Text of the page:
Justia Government & Administrative Law Opinion SummariesArticles Posted in Hawaii Supreme Court
Oahu Publ’ns, Inc. v. Abercrombie
Oahu Publications (“OP”) successfully obtained a judgment against the Governor and was awarded attorneys’ fees. The Governor appealed the attorneys' fees award. The Intermediate Appellate Court (ICA) dismissed the appeal because of an error in the circuit court’s award. The circuit court corrected its judgment, and the Governor again appealed. The ICA affirmed the award of attorneys’ fees. OP then filed a request for appellate fees in the ICA, which included fees accrued during both the first and second appeals. The ICA denied the request for fees incurred during the first appeal on the grounds that it was untimely but granted the request with respect to the second appeal. The Supreme Court vacated in part the ICA’s judgment, holding that the ICA erred in not considering OP’s request for fees and costs incurred during the first appeal, as (1) OP was not a prevailing party for purposes of Haw. Rev. Stat. 92F-15(d) until after the second appeal was decided; and (2) even if OP could have filed a request for fees and costs pursuant to section 92F-15(d) upon dismissal of the first appeal, the ICA had the discretion to consider an untimely request for fees and costs. Remanded. View "Oahu Publ'ns, Inc. v. Abercrombie" on Justia Law
Panado v. Bd. of Trustees Employees’ Ret. Sys.
Appellant was permanently incapacitated while lifting boxes during a work shift for the City and County of Honolulu. Appellant applied for service-connected disability retirement benefits with the Board of Trustees of the Employees’ Retirement System (ERS) under Haw. Rev. Stat. 88-79, which allows for such benefits if an ERS member was permanently incapacitated for duty as the “natural and proximate result” of an “accident” occurring while in the actual performance of a duty “at some definite time and place.” The Board denied Appellant’s application, concluding (1) Appellant’s injury was not an “accident” because Appellant had failed to show that the injury occurred at “some definite time and place”; and (2) Appellant’s permanent incapacity was not the “natural and proximate result” of the incident. The circuit court affirmed. The Supreme Court vacated the decision of the circuit court, holding that the “definite time and place” language in section 88-79 does not preclude the recovery of benefits despite Appellant’s inability to pinpoint the precise moment of injury where there was no dispute that Appellant was injured during her work shift. Remanded for a determination of whether Appellant’s permanent incapacity was not “the natural and proximate result” of the alleged incident. View "Panado v. Bd. of Trustees Employees' Ret. Sys." on Justia Law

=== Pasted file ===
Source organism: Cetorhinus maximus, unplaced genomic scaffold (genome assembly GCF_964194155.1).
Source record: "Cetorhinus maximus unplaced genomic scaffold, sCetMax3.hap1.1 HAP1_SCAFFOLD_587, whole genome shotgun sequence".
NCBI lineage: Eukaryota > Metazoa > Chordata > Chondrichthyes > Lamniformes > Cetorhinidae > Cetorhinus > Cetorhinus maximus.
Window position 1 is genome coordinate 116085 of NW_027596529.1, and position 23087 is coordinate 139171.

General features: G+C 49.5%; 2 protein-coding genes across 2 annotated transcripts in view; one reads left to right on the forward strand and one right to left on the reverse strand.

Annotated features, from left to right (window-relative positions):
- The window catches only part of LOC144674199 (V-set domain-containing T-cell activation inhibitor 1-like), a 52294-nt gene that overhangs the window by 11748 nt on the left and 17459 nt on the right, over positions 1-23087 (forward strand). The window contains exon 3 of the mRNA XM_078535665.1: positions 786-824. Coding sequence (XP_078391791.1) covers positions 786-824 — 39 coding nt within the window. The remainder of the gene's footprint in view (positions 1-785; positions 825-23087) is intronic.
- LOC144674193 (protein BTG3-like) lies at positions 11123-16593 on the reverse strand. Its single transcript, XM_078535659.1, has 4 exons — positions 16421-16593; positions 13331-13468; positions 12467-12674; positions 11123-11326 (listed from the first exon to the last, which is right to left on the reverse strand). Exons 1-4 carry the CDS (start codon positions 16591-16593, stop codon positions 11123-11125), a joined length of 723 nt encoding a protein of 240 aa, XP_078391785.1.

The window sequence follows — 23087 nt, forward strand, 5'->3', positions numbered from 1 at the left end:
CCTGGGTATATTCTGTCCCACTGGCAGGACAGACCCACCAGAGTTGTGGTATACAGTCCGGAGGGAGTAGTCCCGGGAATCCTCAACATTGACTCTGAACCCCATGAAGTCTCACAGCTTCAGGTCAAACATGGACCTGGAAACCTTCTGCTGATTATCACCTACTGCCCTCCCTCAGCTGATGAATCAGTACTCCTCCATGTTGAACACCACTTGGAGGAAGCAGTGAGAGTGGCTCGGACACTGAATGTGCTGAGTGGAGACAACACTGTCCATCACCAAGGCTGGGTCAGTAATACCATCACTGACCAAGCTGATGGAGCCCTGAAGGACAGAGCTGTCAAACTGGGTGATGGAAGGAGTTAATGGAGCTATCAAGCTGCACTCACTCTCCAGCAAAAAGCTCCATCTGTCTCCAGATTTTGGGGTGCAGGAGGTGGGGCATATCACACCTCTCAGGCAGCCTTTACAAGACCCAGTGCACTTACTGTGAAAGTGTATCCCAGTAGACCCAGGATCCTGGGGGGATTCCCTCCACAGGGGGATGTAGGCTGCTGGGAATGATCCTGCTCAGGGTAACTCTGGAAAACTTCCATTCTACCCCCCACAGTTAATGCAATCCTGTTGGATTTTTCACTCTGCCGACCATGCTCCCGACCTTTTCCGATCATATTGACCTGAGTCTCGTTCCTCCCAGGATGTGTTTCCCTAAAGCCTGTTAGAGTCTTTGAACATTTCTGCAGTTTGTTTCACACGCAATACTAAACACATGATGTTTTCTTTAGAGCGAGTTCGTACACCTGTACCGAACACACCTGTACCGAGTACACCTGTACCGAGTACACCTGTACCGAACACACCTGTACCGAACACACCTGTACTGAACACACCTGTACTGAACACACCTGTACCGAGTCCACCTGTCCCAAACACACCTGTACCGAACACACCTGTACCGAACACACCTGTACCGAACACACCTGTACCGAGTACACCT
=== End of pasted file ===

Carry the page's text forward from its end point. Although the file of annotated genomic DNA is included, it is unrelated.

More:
United Pub. Workers, AFSCME, Local 636, AFL-CIO v. Abercrombie
United Public Workers, AFSCME, Local 646, AFL-CIO (“UPW”) filed an action on behalf of the employees it represented, alleging (1) then-Governor Lingle and members of her administration retaliated against UPW members for filing a lawsuit opposing her statewide furlough plan; and (2) the State was unlawfully privatizing positions customarily performed by civil servants under the merit system. The circuit court dismissed the complaint based on a lack of jurisdiction. The intermediate court of appeals (ICA) vacated the circuit court’s judgment and remanded with instructions to stay the action pursuant to the primary jurisdiction doctrine so the parties could pursue appropriate administrative remedies before the Hawaii Labor Relations Board (HLRB). The Supreme Court primarily affirmed, holding (1) the ICA did not err in concluding that the primary jurisdiction doctrine was applicable to UPW’s retaliation claims because the claims required the resolution of issues that have been placed within the special competence of the HLRB, and that a stay, rather than a dismissal, was appropriate under the circumstances; and (2) the primary jurisdiction doctrine did not apply to UPW’s privatization claims, and therefore, the circuit court erred in dismissing these claims, and the ICA erred in referring the claims to the HLRB. Remanded. View "United Pub. Workers, AFSCME, Local 636, AFL-CIO v. Abercrombie" on Justia Law